If you had John Waters remake Andrei Tarkovsky’s 1979 Stalker the result might end up resembling The Ornithologist, the latest feature from Portuguese arthouse director João Pedro Rodrigues. This is a challenging, enjoyable and vastly weird movie. It’s many more things than that and almost certain to illicit varied reactions from most boring film of the year to best film of the year.
The film is a re-imagining of St Anthony of Lisbon’s life. No need to Wikipedia him before going into the film; just know he is the patron saint of lost things. If you like your movies linear with mono interpretations and familiar story arcs this isn’t the film you’re looking for. If you enjoy passionate discussion on what the hell x scene meant, and enjoy the surrealistic dream like qualities of Lynch and Bunuel, this is a must see.
The beginning of the film follows ornithologist Fernando (Paul Hamy) navigating Portuguese forest mostly by kayak. He is looking for rare storks when he capsizes and becomes unconscious in dangerous waters. Later Fernando is resuscitated by a pair of Chinese missionaries. The trio get along nicely until a campfire talk, when the girls reveal to him that they are cursed and he must help them escape the forest. Atheist Fernando dismisses their supernatural concerns and tells them he will be going a separate direction and that they should all sleep on it. In the morning he awakens bound by ropes suspended above the water, now their prisoner.
The capsizing event in the movie mirrors the life of St Anthony, born Fernando. In the early 13th century as he sailed home to Portugal a gale blew his ship of course and he landed in Sicily. From there the circumstances of his life led him to becoming an ascetic hermit, living in a small cave as a monk.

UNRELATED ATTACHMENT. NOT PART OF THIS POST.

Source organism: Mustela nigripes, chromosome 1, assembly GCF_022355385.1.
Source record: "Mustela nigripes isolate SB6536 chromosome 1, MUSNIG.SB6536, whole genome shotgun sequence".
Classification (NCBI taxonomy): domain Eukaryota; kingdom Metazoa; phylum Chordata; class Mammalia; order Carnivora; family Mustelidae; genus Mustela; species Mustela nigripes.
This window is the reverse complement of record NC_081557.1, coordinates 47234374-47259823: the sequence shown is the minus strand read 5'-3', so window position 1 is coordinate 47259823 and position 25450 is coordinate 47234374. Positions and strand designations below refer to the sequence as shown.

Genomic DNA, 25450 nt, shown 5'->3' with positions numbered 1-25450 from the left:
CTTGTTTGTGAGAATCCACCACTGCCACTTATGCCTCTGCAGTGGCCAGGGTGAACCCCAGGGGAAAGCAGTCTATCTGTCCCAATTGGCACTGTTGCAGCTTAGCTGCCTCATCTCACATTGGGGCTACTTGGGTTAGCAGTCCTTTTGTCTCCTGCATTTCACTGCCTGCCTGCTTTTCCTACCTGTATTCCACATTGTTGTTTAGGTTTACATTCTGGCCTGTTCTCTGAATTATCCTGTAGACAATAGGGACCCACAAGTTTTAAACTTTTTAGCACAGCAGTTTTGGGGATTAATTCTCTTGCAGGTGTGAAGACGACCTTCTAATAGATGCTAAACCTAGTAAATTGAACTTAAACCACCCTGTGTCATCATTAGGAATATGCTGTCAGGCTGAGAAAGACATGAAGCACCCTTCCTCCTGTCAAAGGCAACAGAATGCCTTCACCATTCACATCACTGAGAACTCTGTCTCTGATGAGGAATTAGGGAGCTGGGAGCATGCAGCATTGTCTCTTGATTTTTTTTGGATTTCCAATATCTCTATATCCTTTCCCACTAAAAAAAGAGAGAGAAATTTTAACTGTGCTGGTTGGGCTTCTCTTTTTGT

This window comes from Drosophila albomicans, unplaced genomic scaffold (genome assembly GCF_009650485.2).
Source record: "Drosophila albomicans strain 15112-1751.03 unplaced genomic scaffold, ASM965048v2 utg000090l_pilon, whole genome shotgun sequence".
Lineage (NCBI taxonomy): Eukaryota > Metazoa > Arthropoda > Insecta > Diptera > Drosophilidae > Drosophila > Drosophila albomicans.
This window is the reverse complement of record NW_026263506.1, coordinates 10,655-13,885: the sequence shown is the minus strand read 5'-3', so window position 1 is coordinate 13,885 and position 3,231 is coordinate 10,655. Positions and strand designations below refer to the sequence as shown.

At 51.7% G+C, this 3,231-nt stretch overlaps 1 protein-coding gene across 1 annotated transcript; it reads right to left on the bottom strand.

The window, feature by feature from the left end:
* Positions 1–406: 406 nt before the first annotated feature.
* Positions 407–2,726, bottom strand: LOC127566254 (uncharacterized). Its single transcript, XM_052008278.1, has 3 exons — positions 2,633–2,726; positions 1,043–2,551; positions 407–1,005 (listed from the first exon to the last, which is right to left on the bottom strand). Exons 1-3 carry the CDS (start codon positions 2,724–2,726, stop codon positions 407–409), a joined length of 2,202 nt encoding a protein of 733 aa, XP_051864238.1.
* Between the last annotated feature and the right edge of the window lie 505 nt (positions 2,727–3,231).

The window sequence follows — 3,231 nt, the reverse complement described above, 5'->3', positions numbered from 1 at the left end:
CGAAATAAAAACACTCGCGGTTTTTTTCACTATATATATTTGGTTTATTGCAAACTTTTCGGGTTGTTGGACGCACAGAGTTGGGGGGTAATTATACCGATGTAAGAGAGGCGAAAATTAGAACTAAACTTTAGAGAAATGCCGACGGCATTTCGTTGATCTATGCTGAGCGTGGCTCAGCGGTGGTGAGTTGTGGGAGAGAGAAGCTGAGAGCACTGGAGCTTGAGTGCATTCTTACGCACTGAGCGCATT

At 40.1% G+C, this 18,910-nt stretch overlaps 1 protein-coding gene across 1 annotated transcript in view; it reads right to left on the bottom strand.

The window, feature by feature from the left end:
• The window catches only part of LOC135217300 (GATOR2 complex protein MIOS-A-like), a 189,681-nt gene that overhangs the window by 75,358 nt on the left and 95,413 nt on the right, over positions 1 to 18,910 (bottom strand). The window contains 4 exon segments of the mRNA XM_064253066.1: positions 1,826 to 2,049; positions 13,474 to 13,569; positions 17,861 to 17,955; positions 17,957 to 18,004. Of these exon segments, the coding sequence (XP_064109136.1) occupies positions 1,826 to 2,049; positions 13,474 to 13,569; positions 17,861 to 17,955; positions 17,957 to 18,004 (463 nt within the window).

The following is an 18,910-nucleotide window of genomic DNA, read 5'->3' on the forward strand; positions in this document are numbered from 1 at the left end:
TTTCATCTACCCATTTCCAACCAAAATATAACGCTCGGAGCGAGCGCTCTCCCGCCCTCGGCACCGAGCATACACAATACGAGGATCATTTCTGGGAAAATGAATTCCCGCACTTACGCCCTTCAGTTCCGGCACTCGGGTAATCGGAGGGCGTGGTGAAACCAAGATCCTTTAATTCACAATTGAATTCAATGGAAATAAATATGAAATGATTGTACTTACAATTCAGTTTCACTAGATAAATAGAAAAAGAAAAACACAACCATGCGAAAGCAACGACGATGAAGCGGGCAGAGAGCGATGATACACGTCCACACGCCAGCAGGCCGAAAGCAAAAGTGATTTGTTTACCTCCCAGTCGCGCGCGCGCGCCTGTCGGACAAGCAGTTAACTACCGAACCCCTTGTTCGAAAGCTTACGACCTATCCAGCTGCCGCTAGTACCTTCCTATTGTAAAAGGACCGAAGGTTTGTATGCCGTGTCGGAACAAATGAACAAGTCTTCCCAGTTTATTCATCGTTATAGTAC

After escaping the ropes in the dead of night Fernando steals away with a few of his possessions, only realizing the next day the girls still have his map. From here the film becomes by slow degrees a story of survival, and the strong theme of man vs nature emerges continually as Fernando trudges through the forest. Mirroring the survival tale are increasingly less lucid encounters Fernando has with fellow people, animals and objects within the forest. These encounters are thrilling, sometimes sexual or bizarre, and all highly allegorical with biblical overtones.
When Fernando is out of sync with the forest the score mirrors that sense of foreboding overcoming the background nature melody with a disjointed chorus of jarring strings. There is a wonderful poetry within the film’s essence. Rodrigues is happy to let the camera idle passively when needed, allowing for the contemplation needed for this deeply existential journey. This is a near perfect execution of cinematic vision with a harmony of ambiguity and clarity that is rarely achieved.
The Orthinologist is in cinemas from 2nd November through Sharmill Films.